CNN Chief White House Correspondent Jim Acosta was the center of attention this month when his access to the White House was revoked as a result of his actions during a White House press conference. He had refused to surrender the microphone after asking multiple questions and even spoke over other reporters attempting to ask questions to the president.
Although Acosta was granted access to the White House again, the exchange was controversial due to a larger discussion regarding the president’s treatment of the news media.
Trump’s attitude towards the press has been described as an “assault on journalism,” a “threat from the highest levels of… government,” and even “unbecoming of a democratic leader.” Politico magazine even suggested that Trump represented a “threat of dictatorship.”
These claims and characterizations are inaccurate, to say the least. Trump is the first president in a long time who is not afraid to stand up to a very biased press industry-and that is something that many in this country have wanted for a while.
The reality is that Trump has not done anything substantial to limit the freedom of the press. While he talks a big game (and talk he does) no freedoms or rights of the press have been taken away or reduced.
Some may bring up the circumstance with CNN Contributor Jim Acosta as an example; however, the actions of the White House were hardly against the First Amendment. “I have not determined the First Amendment was violated here,” Judge Timothy Kelly ruled.
Judge Kelly did grant the White House a temporary order to return Acosta’s pass to him, only because there were no formal rules in place that Acosta violated. Evidently, it didn’t occur to anyone on any prior White House staff to make a formal rule prohibiting grandstanding, fighting an intern to keep ahold of the microphone and shouting over other reporters. It was assumed as common sense, until Acosta.
In the meantime, CNN had no shortage of reporters to send in Acosta’s place. The truth is that Trump has not violated the First Amendment. He has not used his power to censor entities like CNN and he has not seized any private information of said journalists.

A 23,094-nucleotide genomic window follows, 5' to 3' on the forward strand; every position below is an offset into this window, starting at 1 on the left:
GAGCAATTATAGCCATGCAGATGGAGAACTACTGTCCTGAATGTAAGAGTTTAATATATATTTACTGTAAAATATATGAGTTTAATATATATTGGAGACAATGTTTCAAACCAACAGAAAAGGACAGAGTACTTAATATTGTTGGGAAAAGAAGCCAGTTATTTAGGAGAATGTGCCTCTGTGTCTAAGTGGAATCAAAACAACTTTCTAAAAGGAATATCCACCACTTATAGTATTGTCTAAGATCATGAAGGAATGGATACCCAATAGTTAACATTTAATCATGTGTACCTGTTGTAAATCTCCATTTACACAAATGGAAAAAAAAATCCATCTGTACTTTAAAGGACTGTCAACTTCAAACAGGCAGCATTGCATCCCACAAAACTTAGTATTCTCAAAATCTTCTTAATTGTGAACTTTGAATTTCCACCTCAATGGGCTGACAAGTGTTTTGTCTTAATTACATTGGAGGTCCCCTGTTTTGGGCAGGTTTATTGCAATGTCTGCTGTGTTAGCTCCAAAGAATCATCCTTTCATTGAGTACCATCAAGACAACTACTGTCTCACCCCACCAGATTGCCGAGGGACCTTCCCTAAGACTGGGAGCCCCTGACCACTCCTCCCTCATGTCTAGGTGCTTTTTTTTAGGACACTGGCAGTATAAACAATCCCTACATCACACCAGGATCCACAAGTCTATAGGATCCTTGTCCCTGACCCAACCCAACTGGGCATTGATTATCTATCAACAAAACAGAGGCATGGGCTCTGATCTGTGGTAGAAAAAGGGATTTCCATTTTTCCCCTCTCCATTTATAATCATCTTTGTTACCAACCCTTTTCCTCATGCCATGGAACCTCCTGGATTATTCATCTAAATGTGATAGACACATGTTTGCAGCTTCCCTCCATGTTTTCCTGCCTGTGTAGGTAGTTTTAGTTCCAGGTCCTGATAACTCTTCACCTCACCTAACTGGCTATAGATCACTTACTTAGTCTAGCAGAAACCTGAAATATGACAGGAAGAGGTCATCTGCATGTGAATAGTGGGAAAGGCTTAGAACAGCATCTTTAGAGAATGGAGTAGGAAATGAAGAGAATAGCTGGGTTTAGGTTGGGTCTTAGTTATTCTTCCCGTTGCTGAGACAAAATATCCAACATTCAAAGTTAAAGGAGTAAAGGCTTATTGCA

The latter is not something former President Barack Obama can claim. The New York Times reported that Obama’s Department of Justice seized journalists’ phone records without notice. Not surprisingly, it went unnoticed by many. Obama also fought Fox News tooth and nail during his presidency, attempting to limit their exposure.
Apart from that, President Trump has ample reason to be frustrated with the media. Along with the characterizations mentioned above, the mainstream news media has proven time and time again to be biased against Republicans, especially Trump.
Let me count the ways: in 2016, a CNN commentator leaked debate questions to Hillary Clinton’s campaign. Studies done this year in March, May and October show that the Big Three’s (NBC, ABC and CBS) media coverage of Trump has been 90% negative. Led by the Boston Globe, papers all around the country joined together to publish pieces against the president last August.
The media called the concept of a migrant caravan from Central America “a lie” among other related falsehoods leading up to the midterms. The Boston Globe even took it upon itself to call out African-Americans for voting Republican, as if their skin color should determine their vote.
Sometimes it gets desperate: CNN once gave wall-to-wall coverage describing in detail how President Trump “takes two scoops of ice cream… everyone else around the table gets just one.” Other times, it’s outrageous: one opinion piece published by the Washington Post in 2016 was actually titled “Don’t compare Donald Trump to Adolf Hitler. It belittles Hitler.”
Headlines like the ones above should outrage Americans. Many Americans have waited for someone to stand up and defend conservatives. Donald Trump is that someone.
An article by the Gateway earlier this semester noted that various news publications had a “disdain for the rampant mistrust of the media in 2018.” But news publications aren’t automatically entitled to trustworthiness—they must earn it first.